History Of Furnaces
You come home from work and notice your living room is chilly. What do you do? You turn up the thermostat and wait for the room to warm up. But have you ever thought about the History of Furnaces or their invention?
Since ancient times, people had to find ways to keep warm to survive cold and in some cases harsh winter temperatures. Over thousands of years, heating has evolved from campfires, indoor fires, fireplaces and stoves to our modern systems.
Early humans first heated their caves with fires to keep warm. Did you know that as far back as 44,000 BCE, our Neanderthal ancestors used hearths for cooking and keeping warm in their homes? Hearths were the most common home heating until the 14th century.
Ancient Underfloor Heating
Around 1000 BCE, ancient people in Korea used a type of underfloor heating called an ondol. A wood fire burned under a masonry floor. The floor absorbed the heat and heated the home.
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Around 500 BCE, the Romans developed a heating system called hypocausts. Their buildings, built on pillars, and there were spaces in the floors and walls. Fires were lit under the buildings, and the heat flowed through the space in the floors and walls, and out through flues in the roof. This method not only provided heat, but good quality air which was not smoky. Unfortunately, when the Roman Empire declined, hypocausts were no longer used. Once again people relied on the hearth for heat.
Once chimneys were invented in the 12th century, fireplaces started replacing hearths. A hole in the center of the roof let smoke escape. Chimneys first originated in Norman castles. They had a slanted sidewall flue, and the fireplaces were located on one side of a room. As chimney designs evolved, later models had multiple flues and fireplaces.
Stoves were invented in 1755. Benjamin Franklin created a safer, more efficient model. Later designs included the base-burner stove by Eliphalet Nott in 1833 and an airtight stove by Isaac Orr’s in 1836.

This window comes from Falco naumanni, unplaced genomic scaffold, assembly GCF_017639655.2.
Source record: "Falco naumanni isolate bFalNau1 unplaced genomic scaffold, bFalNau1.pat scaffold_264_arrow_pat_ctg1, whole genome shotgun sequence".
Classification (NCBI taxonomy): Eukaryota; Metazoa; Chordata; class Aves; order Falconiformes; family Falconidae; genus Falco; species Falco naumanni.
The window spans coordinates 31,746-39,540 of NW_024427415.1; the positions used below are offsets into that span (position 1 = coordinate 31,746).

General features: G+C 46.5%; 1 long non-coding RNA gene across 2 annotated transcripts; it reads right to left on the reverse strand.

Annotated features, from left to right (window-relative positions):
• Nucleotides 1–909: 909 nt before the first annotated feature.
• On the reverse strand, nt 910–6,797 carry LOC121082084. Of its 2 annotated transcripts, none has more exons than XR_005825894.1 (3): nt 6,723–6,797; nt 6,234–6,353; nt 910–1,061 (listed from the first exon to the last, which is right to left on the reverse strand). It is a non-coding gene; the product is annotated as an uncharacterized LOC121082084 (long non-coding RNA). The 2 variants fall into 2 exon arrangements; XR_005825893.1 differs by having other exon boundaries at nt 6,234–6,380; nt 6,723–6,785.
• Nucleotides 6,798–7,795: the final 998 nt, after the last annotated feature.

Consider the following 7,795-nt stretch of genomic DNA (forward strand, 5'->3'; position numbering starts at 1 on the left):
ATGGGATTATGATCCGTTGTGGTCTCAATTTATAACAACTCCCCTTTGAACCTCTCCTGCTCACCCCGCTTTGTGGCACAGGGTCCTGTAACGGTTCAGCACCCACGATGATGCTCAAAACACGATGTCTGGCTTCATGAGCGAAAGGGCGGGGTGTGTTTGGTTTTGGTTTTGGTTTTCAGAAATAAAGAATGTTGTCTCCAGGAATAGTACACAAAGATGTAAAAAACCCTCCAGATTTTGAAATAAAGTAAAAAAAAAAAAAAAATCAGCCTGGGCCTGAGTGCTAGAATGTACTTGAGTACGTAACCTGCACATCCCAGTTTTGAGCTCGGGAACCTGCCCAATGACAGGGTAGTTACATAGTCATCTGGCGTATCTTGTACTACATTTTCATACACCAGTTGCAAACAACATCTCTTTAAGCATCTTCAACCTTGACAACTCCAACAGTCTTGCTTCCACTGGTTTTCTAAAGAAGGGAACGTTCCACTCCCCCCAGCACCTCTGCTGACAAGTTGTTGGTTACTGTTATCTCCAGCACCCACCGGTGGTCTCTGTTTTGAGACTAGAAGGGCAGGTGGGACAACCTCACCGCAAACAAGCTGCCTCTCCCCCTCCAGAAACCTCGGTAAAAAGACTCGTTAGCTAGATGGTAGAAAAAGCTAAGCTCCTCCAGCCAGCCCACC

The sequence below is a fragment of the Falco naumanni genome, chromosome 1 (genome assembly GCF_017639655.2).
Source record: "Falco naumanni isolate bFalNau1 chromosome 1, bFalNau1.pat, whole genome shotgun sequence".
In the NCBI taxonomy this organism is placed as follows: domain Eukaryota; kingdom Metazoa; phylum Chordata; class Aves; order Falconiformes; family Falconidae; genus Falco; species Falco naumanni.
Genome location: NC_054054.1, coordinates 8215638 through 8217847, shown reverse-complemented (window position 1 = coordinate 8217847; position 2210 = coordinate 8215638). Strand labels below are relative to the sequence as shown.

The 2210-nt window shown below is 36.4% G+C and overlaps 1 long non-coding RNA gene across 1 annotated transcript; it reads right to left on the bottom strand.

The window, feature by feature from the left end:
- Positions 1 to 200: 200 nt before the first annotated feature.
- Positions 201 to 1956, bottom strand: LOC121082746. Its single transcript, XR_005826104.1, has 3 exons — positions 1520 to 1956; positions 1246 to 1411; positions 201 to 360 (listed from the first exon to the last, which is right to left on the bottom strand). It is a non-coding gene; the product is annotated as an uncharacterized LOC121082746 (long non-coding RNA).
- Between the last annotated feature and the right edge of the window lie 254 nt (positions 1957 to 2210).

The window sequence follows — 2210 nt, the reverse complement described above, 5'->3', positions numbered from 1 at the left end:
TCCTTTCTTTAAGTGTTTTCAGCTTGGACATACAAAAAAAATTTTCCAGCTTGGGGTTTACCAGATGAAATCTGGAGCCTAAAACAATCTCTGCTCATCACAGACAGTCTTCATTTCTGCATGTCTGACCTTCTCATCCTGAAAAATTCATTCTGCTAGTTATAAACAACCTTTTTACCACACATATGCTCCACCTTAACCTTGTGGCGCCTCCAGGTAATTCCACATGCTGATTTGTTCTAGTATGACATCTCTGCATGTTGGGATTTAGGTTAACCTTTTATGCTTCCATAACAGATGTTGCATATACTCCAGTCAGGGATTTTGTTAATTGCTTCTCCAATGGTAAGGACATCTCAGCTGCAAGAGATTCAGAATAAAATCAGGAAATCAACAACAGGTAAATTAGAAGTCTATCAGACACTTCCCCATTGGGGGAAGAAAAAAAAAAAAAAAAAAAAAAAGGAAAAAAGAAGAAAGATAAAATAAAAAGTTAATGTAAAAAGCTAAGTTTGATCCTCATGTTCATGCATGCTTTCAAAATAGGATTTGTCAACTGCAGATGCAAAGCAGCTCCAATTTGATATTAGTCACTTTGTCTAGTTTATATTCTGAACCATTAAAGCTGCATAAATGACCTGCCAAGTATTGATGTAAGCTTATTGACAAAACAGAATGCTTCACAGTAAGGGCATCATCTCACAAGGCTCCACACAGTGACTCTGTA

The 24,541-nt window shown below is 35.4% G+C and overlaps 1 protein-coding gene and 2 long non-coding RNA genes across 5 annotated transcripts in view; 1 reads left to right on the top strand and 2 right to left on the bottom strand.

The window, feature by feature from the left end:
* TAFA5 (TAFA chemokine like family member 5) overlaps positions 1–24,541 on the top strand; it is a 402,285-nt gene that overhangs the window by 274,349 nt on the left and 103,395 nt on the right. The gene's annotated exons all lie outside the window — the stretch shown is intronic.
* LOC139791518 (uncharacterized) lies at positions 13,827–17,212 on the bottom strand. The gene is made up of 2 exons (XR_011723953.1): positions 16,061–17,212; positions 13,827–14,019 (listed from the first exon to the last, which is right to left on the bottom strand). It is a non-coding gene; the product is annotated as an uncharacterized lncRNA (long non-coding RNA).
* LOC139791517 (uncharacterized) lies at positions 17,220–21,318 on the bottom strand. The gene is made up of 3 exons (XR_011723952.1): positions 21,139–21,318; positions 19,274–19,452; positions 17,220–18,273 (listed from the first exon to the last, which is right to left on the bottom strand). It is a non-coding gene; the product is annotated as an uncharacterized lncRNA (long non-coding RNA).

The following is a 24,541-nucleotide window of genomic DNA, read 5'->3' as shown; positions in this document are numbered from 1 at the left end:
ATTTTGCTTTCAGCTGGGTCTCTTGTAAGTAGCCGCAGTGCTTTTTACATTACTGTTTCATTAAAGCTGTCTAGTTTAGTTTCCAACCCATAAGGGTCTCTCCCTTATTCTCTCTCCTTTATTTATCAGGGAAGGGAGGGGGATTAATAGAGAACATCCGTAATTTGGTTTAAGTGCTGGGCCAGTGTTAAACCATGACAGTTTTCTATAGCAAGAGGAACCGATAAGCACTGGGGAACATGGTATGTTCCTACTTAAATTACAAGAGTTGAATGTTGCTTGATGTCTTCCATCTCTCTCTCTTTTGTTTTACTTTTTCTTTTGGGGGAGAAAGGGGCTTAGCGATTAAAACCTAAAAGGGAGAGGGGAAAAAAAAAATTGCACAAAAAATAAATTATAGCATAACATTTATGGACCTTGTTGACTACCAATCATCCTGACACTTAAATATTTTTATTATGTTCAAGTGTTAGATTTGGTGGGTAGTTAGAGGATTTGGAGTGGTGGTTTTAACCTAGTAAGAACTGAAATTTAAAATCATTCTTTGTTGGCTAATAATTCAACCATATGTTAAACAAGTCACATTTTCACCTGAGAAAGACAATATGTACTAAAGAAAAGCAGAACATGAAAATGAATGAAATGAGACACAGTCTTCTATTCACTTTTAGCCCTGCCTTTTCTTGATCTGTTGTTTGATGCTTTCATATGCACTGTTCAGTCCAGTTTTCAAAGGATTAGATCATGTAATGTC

Wood was the main fuel source for fireplaces and stoves. Coal was not widely used until 1885 and was popular for the next 50 years.
The Bunsen Burner
The Bunsen burner invented in 1855 by German scientist Dr. Robert Bunsen to use in his laboratory at the University of Heidelberg. The burner produced the first open flame with no soot! It combined gas with air before igniting. We still use this technology today in our furnace pilot lights.
Steam & Electric Heat
In 1855 the modern radiator was invented by Franz San Galli in St. Petersburg. Radiators were usually installed in the basement, and as the heat rose it heated the house.
Nearly thirty years later, Thomas Edison invented the electric heater in 1883.
After the Civil War, boilers, radiators, and steam or hot water heated homes. the White House and Capitol building had steam heating systems installed in the 1840s. However, most people used hot water radiators in their homes rather than steam because felt they were safer.
In the late 1800s, Dave Lennox manufactured a steel coal-fired furnace with cast iron radiators. This type of furnace provided much more efficient heat. Families no longer had to sit by the fireplace or stove to keep warm!
Warm Air Systems
Did you know that a warm air central heating system was patented by Alice Parker as early as 1919? In her system, heat moved through ducts by natural convection. By 1939, an entire home was heated by a coal furnace and an electric fan which blew warm air through ductwork.
By the middle of the 20th century, home heating options included boilers and furnaces fueled by oil, propane, natural gas, as well as electricity. Apartments often used wall-mounted or recessed electric heaters. We still use these today.
Other home heating systems include heat pumps. The pumps are either air-sourced or geothermal. Blower motors blow warm air through a homes’ ductwork.
Today, just like our ancient ancestors, people still use wood burning fireplaces and stoves, although usually not for their primary heat source. There is something special about gazing into the flames, smelling a wood fire, and maybe roasting marshmallows or wieners. Gas fireplaces are also a popular option for auxiliary heat. A newer option, solar heating arrived in the 1990s, harnessing the power of the sun.
Keeping Warm Today
Modern home heating systems are automatic, quiet and efficient, and use a variety of fuel sources including electricity, gas, oil, wood, and solar power. By simply adjusting a thermostat up or down, we can adjust the heat in any room to our liking. Unlike early men, we no longer have to huddle around a stove or fireplace to keep warm.
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